This week, Southwest ( LUV) sneezed, and Frontier Airlines ( FRNT) caught pneumonia.

Southwest, worried by the slow economy, said it will move capacity to growth markets, primarily Denver, the site of Frontier's hub. Starting May 10, Southwest will offer 74 daily flights to 22 destinations from Denver, up from 56 flights to 16 destinations today.

Except for Raleigh/Durham, a new destination, every current and planned Southwest flight serves a Frontier market.

The news did not appeal to owners of Frontier stock, which plunged 17%. The shares partially recovered on Thursday, trading up about 5% as the sector rallied on takeover rumors.

Experts say the market overreacted to Southwest's move, and Frontier spokesman Joe Hodas says it wasn't the first time. "If you look historically, after every major Southwest expansion here, our stock has been hammered," Hodas says.

Frontier shares dropped 29% on Oct. 20, 2005, the day Southwest disclosed it would begin Denver service the following January.

"The shares have not recovered," wrote Avondale Partners analyst Bob McAdoo in a report Thursday. "Although Frontier has successfully defended its market share against Southwest, we believe losses in the Southwest-competitive markets have driven weaker financial performance and a stagnant share price."

Nevertheless, Wednesday's decline was excessive, said McAdoo, who anticipates that CEO Sean Menke, who took over in September, will react to Southwest differently than his predecessor did.

"He will focus less on market share and more on allocating aircraft to profitable markets," McAdoo wrote. Coming adjustments should allow Frontier to prosper alongside Southwest, he added. Avondale Partners makes a market in Frontier securities.

To be sure, Southwest has its own problems, including increased competition for low-fare travelers and mounting fuel costs. "Southwest Airlines is concerned about slowing economic growth, and we want our flight schedule to be built around flights that are in high demand," said CEO Gary Kelly in a prepared statement, where the schedule changes were announced.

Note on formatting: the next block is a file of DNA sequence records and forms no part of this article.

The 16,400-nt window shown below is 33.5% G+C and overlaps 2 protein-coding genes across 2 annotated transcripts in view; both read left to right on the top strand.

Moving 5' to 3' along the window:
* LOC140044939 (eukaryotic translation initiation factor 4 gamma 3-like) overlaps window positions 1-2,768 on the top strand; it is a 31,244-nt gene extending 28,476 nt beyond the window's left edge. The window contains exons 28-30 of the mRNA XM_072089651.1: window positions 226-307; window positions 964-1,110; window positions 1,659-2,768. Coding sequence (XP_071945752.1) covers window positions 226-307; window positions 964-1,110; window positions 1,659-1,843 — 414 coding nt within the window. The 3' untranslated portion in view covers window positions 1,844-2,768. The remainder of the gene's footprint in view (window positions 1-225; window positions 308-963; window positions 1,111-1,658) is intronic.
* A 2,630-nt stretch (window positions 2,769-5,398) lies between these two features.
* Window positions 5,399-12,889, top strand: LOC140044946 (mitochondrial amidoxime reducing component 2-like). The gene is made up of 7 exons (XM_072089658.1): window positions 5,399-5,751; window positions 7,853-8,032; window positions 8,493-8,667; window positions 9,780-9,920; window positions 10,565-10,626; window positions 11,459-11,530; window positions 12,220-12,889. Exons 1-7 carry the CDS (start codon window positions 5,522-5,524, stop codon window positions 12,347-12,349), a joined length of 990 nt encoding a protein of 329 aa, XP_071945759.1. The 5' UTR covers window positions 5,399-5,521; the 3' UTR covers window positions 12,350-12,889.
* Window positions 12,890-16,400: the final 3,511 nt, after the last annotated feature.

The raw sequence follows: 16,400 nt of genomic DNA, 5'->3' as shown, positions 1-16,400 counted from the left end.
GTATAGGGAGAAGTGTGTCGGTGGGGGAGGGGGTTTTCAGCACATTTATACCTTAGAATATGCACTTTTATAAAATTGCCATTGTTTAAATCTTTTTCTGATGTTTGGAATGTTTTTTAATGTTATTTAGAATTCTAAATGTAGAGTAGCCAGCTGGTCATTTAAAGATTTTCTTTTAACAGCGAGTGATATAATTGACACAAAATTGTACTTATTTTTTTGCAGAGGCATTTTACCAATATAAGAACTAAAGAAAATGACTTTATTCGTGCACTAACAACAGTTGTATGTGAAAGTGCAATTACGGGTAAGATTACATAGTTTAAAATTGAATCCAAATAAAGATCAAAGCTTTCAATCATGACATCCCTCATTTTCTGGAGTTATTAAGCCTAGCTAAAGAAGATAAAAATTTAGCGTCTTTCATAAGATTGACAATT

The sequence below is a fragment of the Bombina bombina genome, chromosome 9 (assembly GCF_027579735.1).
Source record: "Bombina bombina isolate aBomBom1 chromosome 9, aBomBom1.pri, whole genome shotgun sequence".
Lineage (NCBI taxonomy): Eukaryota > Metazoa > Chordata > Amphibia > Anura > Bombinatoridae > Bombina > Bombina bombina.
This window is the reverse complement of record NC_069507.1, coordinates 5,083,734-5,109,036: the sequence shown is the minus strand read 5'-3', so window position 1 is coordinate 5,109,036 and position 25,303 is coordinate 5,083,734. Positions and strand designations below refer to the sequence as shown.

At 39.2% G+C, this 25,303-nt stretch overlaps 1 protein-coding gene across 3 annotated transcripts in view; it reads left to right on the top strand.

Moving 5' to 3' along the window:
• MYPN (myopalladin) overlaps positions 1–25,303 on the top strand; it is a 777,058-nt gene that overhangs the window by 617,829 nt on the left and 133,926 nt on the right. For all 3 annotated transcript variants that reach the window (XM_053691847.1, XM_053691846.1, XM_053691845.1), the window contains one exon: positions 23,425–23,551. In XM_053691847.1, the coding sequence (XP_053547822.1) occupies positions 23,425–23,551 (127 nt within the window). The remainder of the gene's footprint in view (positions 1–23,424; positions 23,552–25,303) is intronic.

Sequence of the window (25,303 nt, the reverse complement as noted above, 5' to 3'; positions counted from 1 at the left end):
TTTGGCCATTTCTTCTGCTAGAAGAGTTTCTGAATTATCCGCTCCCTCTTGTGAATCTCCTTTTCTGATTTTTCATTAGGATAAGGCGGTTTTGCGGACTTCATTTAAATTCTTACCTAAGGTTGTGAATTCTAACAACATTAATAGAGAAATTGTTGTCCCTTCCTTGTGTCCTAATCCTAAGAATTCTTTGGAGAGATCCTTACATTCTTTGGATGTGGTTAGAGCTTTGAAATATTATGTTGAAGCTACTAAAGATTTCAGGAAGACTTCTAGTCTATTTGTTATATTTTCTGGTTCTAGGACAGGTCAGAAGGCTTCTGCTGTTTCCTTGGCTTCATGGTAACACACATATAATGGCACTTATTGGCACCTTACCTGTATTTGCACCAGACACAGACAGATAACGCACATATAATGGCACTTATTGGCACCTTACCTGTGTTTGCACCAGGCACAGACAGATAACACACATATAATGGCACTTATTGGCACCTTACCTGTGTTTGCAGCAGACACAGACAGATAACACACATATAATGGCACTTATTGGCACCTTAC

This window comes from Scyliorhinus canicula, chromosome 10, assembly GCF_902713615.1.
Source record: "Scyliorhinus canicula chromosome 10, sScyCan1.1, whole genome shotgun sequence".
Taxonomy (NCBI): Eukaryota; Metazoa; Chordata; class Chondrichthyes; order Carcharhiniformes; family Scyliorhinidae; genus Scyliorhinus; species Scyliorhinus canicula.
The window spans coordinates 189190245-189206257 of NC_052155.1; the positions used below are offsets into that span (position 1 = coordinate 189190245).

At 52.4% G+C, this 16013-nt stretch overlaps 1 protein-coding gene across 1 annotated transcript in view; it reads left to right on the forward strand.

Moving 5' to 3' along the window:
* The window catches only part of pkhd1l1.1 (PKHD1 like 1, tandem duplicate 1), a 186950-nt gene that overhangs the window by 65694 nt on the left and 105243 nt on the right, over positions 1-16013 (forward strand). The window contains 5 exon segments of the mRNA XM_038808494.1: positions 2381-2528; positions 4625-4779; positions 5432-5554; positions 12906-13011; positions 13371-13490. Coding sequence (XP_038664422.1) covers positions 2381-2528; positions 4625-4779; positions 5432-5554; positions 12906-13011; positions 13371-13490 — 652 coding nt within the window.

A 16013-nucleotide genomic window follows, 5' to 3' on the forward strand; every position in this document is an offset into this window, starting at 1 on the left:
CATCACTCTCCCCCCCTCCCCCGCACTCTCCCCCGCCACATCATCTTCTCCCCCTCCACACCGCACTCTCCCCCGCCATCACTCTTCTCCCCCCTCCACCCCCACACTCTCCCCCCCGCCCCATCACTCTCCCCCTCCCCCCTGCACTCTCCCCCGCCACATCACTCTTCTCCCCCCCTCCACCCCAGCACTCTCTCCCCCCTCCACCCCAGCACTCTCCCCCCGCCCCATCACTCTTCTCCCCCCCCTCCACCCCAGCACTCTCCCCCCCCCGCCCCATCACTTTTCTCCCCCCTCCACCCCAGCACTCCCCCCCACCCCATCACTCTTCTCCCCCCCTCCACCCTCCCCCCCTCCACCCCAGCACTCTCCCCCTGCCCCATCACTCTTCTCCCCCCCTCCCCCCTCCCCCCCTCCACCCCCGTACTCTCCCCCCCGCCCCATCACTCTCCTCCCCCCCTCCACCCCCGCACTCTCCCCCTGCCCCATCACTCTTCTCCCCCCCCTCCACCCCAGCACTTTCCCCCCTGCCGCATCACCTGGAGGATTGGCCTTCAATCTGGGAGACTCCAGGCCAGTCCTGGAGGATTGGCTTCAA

Southwest said it will eliminate 57 existing roundtrip flights, including 10 from Oakland, and add 49 roundtrips in "key growth markets such as Denver." There, it will add five new cities: Los Angeles, San Jose, St. Louis, Raleigh/Durham and San Antonio.

Denver International -- the world's 10th busiest airport, with 47 million passengers in 2006 -- is big enough for three airlines, says Colorado-based consultant Mike Boyd. Southwest, Frontier and United Airlines, a unit of UAL ( UAUA), which has a Denver hub, all do different things.

For the 12 months ended in October, United had 42% of airport traffic, while Frontier had 20% and Southwest had 5%, according to the Bureau of Transportation Statistics. Boyd says Frontier, with 180 daily flights to 62 locations, competes successfully partially because it uses small airplanes to collect feed traffic from throughout the region. In contrast, Southwest lacks small planes. Meanwhile, United is a global carrier offering connections around the world.

"Frontier is no pushover," Boyd says. "Their planes are full, with loads above 80% in most of their markets. All three airlines can coexist in Denver."

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